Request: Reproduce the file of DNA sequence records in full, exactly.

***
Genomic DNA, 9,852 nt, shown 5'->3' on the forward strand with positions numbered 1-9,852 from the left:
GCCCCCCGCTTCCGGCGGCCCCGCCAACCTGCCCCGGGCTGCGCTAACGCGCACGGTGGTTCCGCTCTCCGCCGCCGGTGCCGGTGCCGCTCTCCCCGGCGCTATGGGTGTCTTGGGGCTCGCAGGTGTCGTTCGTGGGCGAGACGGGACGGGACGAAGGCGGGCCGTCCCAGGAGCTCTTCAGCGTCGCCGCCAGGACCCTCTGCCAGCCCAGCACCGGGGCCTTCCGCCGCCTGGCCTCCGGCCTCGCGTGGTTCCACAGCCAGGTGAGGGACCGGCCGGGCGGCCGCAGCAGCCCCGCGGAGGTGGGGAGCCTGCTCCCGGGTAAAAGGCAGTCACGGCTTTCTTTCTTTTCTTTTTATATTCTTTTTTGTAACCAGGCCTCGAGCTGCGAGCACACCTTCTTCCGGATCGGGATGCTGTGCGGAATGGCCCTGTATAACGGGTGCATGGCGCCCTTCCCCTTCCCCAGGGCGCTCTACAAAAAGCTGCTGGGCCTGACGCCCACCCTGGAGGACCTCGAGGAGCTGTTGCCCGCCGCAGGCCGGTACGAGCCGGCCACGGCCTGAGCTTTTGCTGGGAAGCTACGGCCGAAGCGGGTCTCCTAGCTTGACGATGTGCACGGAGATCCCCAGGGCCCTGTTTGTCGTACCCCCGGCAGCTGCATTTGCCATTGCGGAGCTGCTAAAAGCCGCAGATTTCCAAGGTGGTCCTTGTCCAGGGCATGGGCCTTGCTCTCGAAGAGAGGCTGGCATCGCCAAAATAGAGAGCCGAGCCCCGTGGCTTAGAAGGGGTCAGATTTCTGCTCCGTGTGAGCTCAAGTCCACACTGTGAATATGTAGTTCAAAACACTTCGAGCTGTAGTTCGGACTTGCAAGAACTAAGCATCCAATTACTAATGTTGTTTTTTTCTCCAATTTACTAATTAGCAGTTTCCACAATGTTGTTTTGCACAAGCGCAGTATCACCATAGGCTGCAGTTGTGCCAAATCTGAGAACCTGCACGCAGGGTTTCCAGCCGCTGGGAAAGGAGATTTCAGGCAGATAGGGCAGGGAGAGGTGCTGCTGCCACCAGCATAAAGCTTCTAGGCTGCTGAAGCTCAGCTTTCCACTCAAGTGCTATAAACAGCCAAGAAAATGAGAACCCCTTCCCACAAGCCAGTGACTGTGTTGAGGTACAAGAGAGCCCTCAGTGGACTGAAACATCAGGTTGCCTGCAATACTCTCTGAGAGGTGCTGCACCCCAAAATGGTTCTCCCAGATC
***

Genomic DNA, 9,852 nt, shown 5'->3' on the forward strand with positions numbered 1-9,852 from the left:
GCCCCCCGCTTCCGGCGGCCCCGCCAACCTGCCCCGGGCTGCGCTAACGCGCACGGTGGTTCCGCTCTCCGCCGCCGGTGCCGGTGCCGCTCTCCCCGGCGCTATGGGTGTCTTGGGGCTCGCAGGTGTCGTTCGTGGGCGAGACGGGACGGGACGAAGGCGGGCCGTCCCAGGAGCTCTTCAGCGTCGCCGCCAGGACCCTCTGCCAGCCCAGCACCGGGGCCTTCCGCCGCCTGGCCTCCGGCCTCGCGTGGTTCCACAGCCAGGTGAGGGACCGGCCGGGCGGCCGCAGCAGCCCCGCGGAGGTGGGGAGCCTGCTCCCGGGTAAAAGGCAGTCACGGCTTTCTTTCTTTTCTTTTTATATTCTTTTTTGTAACCAGGCCTCGAGCTGCGAGCACACCTTCTTCCGGATCGGGATGCTGTGCGGAATGGCCCTGTATAACGGGTGCATGGCGCCCTTCCCCTTCCCCAGGGCGCTCTACAAAAAGCTGCTGGGCCTGACGCCCACCCTGGAGGACCTCGAGGAGCTGTTGCCCGCCGCAGGCCGGTACGAGCCGGCCACGGCCTGAGCTTTTGCTGGGAAGCTACGGCCGAAGCGGGTCTCCTAGCTTGACGATGTGCACGGAGATCCCCAGGGCCCTGTTTGTCGTACCCCCGGCAGCTGCATTTGCCATTGCGGAGCTGCTAAAAGCCGCAGATTTCCAAGGTGGTCCTTGTCCAGGGCATGGGCCTTGCTCTCGAAGAGAGGCTGGCATCGCCAAAATAGAGAGCCGAGCCCCGTGGCTTAGAAGGGGTCAGATTTCTGCTCCGTGTGAGCTCAAGTCCACACTGTGAATATGTAGTTCAAAACACTTCGAGCTGTAGTTCGGACTTGCAAGAACTAAGCATCCAATTACTAATGTTGTTTTTTTCTCCAATTTACTAATTAGCAGTTTCCACAATGTTGTTTTGCACAAGCGCAGTATCACCATAGGCTGCAGTTGTGCCAAATCTGAGAACCTGCACGCAGGGTTTCCAGCCGCTGGGAAAGGAGATTTCAGGCAGATAGGGCAGGGAGAGGTGCTGCTGCCACCAGCATAAAGCTTCTAGGCTGCTGAAGCTCAGCTTTCCACTCAAGTGCTATAAACAGCCAAGAAAATGAGAACCCCTTCCCACAAGCCAGTGACTGTGTTGAGGTACAAGAGAGCCCTCAGTGGACTGAAACATCAGGTTGCCTGCAATACTCTCTGAGAGGTGCTGCACCCCAAAATGGTTCTCCCAGATC